If the first seven days are any indication, 2019 could represent a turning point in biopharma M&A. Lilly’s $8bn deal to buy Loxo Oncology brings the total committed so far to more than $80bn, following last week’s megamerger of Bristol-Myers Squibb and Celgene.
Other than timing there are few similarities between Lilly and Bristol. Lilly is in a stronger position in new drug development, and the Loxo buy allows it to deepen its work in small-molecule targeted oncology agents. The Indiana group missed out on the first wave of immuno-oncology, but seems poised to be a player in the next round of cancer advances.
The deal lifted shares across the targeted oncology space, with Clovis Oncology, Blueprint Medicine, Epizyme and Agios benefiting as investors saw the potential for more takeouts.
Bayer no buyer
The case for Vitrakvi, which received the US FDA’s first small-molecule approval as a tissue-agnostic, biomarker-driven agent, was strong enough that Lilly was prepared to ignore the fact that Loxo had signed 50% of the profits to Bayer in 2017. The same arrangement exists with the phase I asset LOXO-195 which, like Vitrakvi, targets TRK; the groups hope that ’195 will be effective in patients who acquire resistance to TRK inhibitors like Vitrakvi.
This shared revenue situation is reminiscent of Lilly’s $6.5bn acquisition of Imclone, which had previously signed over certain rights to Erbitux to Bristol-Myers Squibb. That deal was the subject of a bidding war between Bristol and Lilly in which the Indiana-based group prevailed.
If Bayer made an offer for Loxo it has not stated so publicly. However, the size of the deal, which came at a premium of 68% over Loxo’s Friday closing price, suggests that there might have been competition. The combined net present value of Loxo’s assets is $4.5bn, as calculated from EvaluatePharma’s consensus of sellside analysts, so Lilly needs to hope that the Loxo portfolio outperforms expectations.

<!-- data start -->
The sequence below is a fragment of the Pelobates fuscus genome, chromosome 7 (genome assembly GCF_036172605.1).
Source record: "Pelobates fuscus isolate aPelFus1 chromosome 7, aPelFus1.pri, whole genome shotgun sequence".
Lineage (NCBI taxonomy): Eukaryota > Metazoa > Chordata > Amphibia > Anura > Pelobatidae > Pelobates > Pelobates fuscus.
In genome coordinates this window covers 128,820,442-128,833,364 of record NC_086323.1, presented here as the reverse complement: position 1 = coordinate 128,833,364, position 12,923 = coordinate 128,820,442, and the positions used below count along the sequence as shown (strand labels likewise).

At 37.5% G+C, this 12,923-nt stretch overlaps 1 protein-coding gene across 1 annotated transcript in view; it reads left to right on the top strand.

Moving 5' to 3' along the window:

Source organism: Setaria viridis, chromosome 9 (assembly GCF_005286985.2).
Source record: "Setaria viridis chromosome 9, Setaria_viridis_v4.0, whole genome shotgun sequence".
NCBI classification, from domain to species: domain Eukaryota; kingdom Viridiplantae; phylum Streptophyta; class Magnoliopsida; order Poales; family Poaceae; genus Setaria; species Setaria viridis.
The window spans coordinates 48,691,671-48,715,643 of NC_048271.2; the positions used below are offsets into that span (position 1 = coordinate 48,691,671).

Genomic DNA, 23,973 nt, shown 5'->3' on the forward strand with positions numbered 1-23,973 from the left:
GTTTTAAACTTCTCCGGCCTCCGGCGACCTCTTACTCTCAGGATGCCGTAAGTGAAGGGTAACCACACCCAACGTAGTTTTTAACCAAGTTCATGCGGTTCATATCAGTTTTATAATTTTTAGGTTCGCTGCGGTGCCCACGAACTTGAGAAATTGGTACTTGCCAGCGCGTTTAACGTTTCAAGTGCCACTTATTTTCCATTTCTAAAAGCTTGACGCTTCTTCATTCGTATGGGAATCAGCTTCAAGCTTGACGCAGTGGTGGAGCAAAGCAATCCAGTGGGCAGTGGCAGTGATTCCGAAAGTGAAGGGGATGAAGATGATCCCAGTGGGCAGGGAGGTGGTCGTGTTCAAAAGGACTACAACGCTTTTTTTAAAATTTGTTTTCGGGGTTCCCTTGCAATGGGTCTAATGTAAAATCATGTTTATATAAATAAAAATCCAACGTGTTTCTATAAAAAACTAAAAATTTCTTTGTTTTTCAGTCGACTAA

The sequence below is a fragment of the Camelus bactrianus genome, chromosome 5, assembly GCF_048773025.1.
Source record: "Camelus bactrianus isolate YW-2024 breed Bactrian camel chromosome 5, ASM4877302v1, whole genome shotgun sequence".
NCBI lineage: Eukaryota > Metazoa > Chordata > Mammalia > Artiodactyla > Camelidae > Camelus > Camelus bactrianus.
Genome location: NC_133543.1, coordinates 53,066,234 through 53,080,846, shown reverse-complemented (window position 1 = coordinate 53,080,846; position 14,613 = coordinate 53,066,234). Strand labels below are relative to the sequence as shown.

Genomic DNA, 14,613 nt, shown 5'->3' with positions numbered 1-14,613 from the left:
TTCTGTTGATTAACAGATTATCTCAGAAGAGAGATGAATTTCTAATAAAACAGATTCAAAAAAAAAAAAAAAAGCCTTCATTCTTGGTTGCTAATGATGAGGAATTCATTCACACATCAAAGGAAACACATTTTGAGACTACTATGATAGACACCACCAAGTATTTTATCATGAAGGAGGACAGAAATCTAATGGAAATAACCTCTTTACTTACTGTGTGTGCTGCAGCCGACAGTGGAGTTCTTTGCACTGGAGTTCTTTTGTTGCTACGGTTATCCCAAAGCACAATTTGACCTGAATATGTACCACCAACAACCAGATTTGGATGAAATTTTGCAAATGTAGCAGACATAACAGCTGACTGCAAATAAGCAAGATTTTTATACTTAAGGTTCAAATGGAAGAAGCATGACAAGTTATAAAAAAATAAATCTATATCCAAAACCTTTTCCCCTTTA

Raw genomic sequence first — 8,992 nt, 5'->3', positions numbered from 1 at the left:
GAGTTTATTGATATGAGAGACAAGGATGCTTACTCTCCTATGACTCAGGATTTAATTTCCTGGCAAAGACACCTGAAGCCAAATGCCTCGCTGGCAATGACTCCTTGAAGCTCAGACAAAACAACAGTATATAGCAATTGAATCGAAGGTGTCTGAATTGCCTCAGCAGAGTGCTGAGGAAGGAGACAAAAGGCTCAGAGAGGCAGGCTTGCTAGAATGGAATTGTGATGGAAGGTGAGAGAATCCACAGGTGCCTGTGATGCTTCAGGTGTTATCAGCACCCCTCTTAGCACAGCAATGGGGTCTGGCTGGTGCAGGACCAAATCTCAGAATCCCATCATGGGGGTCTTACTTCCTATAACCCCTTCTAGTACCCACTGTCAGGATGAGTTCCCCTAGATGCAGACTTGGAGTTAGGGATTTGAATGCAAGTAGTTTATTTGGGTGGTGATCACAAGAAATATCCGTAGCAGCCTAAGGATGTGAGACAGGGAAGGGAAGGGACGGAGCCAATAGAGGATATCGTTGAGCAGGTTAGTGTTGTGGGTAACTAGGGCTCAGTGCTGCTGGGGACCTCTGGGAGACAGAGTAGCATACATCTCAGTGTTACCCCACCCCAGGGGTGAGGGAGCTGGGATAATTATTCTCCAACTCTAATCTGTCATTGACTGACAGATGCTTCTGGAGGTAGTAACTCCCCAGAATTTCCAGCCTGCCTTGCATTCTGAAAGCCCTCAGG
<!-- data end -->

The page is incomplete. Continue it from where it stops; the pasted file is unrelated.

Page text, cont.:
The biggest hope in Loxo’s pipeline is the RET kinase inhibitor LOXO-292, with an NPV of $2.7bn thanks to its status as an unpartnered asset. This phase II project is being tested in RET-fusion positive non-small cell lung cancer, thyroid cancer and medullary thyroid cancer. The phase II Libretto-001 trial is due to read out more substantive data this year, and Lilly said success here would allow it to submit a US filing by the end of 2019.
Looking for upside
Evercore ISI analyst Umer Raffat wrote today that LOXO-292 likely accounted for $3.3bn of the $8bn of Lilly’s valuation of the smaller group, with the rest accruing to Vitrakvi and LOXO-195. Thus, should earlier-stage projects – the BTK inhibitor LOXO-305 and a preclinical fibroblast growth factor receptor programme – perform well, the deal could look a lot better, Mr Raffat wrote.
LOXO-292 could face competition from Blueprint’s RET inhibitor BLU-667, but at the moment the Blueprint asset is behind in development (American Thyroid Association – Ret competitors move to thyroid cancer, October 8, 2018).
Two big deals in the space of a week – in the wake of Glaxosmithkline’s $5.1bn takeout of Tesaro in December – should give the sector hope that big biopharma is pulling out its chequebook once again, especially as hundreds of executives rub elbows in the same hotel in San Francisco. The year-end slide in biotech values might have made them a little more confident of justifying M&A expenditures.